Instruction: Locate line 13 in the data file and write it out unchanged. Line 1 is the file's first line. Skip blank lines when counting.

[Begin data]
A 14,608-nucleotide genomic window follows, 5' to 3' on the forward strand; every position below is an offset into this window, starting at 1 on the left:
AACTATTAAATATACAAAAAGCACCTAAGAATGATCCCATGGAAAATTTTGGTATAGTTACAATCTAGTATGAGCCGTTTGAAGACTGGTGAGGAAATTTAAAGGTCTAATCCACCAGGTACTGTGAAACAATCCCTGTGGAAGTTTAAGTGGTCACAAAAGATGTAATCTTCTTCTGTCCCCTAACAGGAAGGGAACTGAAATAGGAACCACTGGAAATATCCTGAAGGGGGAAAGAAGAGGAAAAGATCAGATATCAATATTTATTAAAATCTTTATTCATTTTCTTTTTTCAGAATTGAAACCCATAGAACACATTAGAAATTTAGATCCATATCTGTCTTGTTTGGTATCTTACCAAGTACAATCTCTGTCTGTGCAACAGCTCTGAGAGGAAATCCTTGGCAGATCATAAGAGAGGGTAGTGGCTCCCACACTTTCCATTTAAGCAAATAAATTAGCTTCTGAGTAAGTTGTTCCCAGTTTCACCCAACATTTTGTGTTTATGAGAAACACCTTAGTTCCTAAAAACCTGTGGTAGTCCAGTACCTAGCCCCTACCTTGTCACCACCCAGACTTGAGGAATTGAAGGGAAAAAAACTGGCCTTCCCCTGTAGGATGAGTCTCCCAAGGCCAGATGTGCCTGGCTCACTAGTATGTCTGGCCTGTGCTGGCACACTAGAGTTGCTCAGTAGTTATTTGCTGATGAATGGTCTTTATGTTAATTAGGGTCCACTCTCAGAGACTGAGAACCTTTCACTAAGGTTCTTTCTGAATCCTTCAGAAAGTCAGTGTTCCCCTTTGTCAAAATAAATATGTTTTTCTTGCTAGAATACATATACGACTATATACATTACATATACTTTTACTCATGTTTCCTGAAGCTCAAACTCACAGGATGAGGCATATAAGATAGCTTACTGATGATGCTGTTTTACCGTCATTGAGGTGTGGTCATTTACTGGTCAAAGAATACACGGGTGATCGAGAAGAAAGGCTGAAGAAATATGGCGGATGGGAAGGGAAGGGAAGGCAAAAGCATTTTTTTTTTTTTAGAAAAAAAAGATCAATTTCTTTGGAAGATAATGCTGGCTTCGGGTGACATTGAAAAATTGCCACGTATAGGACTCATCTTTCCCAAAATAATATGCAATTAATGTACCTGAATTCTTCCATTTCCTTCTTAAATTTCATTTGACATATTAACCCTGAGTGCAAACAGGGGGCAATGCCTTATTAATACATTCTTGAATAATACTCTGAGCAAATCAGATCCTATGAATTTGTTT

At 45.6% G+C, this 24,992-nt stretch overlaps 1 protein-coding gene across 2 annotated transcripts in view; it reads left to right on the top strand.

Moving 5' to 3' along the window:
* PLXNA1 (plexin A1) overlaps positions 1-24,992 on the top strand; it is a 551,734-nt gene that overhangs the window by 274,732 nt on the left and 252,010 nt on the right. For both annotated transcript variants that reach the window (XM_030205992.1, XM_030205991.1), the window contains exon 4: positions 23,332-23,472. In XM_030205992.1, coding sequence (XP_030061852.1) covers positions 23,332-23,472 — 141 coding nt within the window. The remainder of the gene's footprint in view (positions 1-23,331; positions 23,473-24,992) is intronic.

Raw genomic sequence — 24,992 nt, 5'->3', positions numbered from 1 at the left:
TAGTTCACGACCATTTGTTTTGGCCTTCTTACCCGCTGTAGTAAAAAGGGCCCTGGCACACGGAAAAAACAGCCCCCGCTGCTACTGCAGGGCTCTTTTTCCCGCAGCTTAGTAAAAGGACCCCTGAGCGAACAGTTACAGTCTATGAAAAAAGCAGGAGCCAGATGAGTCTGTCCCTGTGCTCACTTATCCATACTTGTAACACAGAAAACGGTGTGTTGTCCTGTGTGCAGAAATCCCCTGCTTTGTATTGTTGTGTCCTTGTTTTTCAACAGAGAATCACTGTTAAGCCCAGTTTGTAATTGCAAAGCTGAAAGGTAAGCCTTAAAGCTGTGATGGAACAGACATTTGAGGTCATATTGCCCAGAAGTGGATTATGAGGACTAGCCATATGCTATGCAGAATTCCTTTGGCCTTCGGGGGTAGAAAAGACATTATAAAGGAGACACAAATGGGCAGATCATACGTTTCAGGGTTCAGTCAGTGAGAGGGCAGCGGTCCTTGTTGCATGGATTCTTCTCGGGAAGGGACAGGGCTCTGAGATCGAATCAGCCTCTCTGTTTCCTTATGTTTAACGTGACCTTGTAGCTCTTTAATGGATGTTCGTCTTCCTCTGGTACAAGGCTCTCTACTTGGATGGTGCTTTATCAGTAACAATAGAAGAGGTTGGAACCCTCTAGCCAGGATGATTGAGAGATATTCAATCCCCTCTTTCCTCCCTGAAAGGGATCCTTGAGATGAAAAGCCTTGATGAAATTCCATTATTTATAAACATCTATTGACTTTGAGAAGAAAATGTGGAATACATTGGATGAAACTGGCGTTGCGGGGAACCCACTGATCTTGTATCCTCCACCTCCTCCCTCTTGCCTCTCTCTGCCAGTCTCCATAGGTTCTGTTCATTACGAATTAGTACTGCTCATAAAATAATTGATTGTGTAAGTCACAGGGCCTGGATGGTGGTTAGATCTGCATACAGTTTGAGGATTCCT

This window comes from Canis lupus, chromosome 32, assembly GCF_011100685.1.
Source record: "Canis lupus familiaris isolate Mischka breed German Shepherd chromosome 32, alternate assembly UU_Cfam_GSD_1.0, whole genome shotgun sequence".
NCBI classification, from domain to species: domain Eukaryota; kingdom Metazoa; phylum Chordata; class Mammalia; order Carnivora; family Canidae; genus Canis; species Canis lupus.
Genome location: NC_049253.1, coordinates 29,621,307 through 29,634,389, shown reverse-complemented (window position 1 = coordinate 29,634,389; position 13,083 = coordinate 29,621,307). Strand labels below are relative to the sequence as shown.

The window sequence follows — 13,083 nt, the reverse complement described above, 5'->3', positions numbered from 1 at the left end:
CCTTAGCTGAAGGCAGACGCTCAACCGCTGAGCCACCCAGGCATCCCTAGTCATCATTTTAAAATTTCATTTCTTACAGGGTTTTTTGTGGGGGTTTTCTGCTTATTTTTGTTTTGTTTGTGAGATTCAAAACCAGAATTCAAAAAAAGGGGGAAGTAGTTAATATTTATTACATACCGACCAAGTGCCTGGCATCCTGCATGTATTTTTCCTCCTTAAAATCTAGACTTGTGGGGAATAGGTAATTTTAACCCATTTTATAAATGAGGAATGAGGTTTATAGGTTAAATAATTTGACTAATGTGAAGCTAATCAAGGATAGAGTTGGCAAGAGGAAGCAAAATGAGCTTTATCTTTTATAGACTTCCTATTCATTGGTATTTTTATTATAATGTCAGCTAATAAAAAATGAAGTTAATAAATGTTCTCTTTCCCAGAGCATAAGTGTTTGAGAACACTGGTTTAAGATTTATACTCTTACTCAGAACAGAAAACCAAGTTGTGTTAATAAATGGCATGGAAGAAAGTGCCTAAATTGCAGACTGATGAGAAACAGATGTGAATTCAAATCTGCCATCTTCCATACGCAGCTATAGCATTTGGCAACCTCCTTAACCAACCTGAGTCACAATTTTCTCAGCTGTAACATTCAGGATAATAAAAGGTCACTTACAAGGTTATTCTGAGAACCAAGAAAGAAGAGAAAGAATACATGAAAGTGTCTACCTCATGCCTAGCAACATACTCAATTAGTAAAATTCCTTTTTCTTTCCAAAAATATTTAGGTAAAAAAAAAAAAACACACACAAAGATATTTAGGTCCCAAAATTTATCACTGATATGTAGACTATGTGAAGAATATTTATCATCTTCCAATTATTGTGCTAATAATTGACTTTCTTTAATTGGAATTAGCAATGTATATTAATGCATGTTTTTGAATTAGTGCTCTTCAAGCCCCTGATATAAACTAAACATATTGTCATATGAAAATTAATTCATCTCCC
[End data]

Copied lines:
CCTTAGCTGAAGGCAGACGCTCAACCGCTGAGCCACCCAGGCATCCCTAGTCATCATTTTAAAATTTCATTTCTTACAGGGTTTTTTGTGGGGGTTTTCTGCTTATTTTTGTTTTGTTTGTGAGATTCAAAACCAGAATTCAAAAAAAGGGGGAAGTAGTTAATATTTATTACATACCGACCAAGTGCCTGGCATCCTGCATGTATTTTTCCTCCTTAAAATCTAGACTTGTGGGGAATAGGTAATTTTAACCCATTTTATAAATGAGGAATGAGGTTTATAGGTTAAATAATTTGACTAATGTGAAGCTAATCAAGGATAGAGTTGGCAAGAGGAAGCAAAATGAGCTTTATCTTTTATAGACTTCCTATTCATTGGTATTTTTATTATAATGTCAGCTAATAAAAAATGAAGTTAATAAATGTTCTCTTTCCCAGAGCATAAGTGTTTGAGAACACTGGTTTAAGATTTATACTCTTACTCAGAACAGAAAACCAAGTTGTGTTAATAAATGGCATGGAAGAAAGTGCCTAAATTGCAGACTGATGAGAAACAGATGTGAATTCAAATCTGCCATCTTCCATACGCAGCTATAGCATTTGGCAACCTCCTTAACCAACCTGAGTCACAATTTTCTCAGCTGTAACATTCAGGATAATAAAAGGTCACTTACAAGGTTATTCTGAGAACCAAGAAAGAAGAGAAAGAATACATGAAAGTGTCTACCTCATGCCTAGCAACATACTCAATTAGTAAAATTCCTTTTTCTTTCCAAAAATATTTAGGTAAAAAAAAAAAAACACACACAAAGATATTTAGGTCCCAAAATTTATCACTGATATGTAGACTATGTGAAGAATATTTATCATCTTCCAATTATTGTGCTAATAATTGACTTTCTTTAATTGGAATTAGCAATGTATATTAATGCATGTTTTTGAATTAGTGCTCTTCAAGCCCCTGATATAAACTAAACATATTGTCATATGAAAATTAATTCATCTCCC